Sanger = Sandwich
Not “singer”, but “sanger”. This one pretty much refers to any sandwich.
Sunnies = Sunglasses
As you’ve noticed, Australians tend to use “ie” at the end of a slang word, and this one refers to sunglasses.
Tea = Dinner
We know, we know. This one is quite confusing. Your Australian friend might ask you over for dinner using this word, and you’d think he’s casually inviting you for a cup of tea.
G'day = Good Day
Derived from "Good day," "G'day" is an informal Australian greeting used to say “hello” or “hi”. It is an iconic Aussie slang term representing friendliness and a laid-back attitude.
Mate = Friend
One of the most commonly used Australian slang words, "mate", refers to a friend, buddy, or companion. It is used as a term of endearment and can be used to address both males and females.
Brekkie = Breakfast
Derived from "breakfast," "brekkie" refers to the morning meal. Australians often use this term to ask or discuss plans for having breakfast together.
Bottle-O = Liquor Store
Informally known as the "bottle shop," the "bottle-O" refers to a liquor store or a place to buy alcoholic beverages.
Maccas = McDonald’s
A popular slang term for McDonald's, "Maccas", is used colloquially to refer to the fast-food chain and its outlets.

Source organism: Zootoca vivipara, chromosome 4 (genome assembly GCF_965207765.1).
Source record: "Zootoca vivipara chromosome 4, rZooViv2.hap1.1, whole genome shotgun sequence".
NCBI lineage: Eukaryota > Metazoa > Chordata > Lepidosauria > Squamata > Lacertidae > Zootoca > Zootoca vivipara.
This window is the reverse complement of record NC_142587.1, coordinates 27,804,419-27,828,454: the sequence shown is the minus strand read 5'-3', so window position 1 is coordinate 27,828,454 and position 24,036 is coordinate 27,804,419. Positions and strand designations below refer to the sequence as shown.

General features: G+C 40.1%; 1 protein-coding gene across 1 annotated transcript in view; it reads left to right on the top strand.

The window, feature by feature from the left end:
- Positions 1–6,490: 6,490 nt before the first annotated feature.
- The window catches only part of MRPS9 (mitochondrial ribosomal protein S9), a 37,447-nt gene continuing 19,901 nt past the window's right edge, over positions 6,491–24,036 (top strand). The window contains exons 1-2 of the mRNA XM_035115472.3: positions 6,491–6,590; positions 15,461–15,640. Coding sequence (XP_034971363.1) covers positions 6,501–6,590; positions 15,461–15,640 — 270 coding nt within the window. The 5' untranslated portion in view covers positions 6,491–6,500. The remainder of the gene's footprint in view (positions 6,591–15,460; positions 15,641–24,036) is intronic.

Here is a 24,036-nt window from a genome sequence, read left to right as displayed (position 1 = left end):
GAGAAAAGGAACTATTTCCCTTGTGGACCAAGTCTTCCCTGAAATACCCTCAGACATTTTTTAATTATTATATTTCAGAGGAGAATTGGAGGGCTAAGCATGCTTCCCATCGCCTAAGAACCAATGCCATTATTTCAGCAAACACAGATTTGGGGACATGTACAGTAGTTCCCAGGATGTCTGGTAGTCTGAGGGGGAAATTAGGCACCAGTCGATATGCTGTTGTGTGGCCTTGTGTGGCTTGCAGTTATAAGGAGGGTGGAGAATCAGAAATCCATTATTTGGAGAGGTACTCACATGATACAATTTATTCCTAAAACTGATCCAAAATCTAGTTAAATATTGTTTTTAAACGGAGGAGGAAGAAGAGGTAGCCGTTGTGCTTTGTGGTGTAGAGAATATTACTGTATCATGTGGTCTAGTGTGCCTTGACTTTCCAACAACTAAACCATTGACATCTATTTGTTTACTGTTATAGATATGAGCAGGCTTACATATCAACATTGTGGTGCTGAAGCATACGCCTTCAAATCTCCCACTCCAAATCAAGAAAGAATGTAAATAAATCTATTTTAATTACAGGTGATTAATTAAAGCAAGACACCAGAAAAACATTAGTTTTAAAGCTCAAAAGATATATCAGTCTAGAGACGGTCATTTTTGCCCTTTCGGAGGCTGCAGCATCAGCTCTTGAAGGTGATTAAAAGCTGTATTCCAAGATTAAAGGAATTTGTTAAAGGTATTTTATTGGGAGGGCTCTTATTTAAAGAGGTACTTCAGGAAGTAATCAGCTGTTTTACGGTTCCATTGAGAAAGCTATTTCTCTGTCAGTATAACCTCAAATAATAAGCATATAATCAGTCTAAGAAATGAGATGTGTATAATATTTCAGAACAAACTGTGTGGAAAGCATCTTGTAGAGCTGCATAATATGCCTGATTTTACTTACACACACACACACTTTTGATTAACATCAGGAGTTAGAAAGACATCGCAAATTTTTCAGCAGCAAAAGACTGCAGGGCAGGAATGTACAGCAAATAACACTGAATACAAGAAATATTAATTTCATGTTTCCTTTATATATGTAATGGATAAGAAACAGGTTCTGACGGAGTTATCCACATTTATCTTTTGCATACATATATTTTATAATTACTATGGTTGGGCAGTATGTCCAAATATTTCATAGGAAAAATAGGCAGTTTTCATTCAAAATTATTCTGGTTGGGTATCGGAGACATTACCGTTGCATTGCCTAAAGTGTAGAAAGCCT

Breather/Breatho = Break
These terms are used to describe a short break or rest during an activity or work. For example, "I need to take a breather" means "I need to take a short break."
Ripper = Excellent
Used to express excitement or approval, "ripper" means something that is excellent or great. It is commonly used to describe a positive experience or a situation.
Chockers = Full
When something is "chockers," it means it is extremely full or crowded. This term is often used to describe a busy place or event.
Trackie Dacks = Comfortable Pants
"Trackie dacks" is a colloquial term for comfortable, casual pants or tracksuit bottoms. Australians often wear these relaxed garments for leisure or during informal occasions.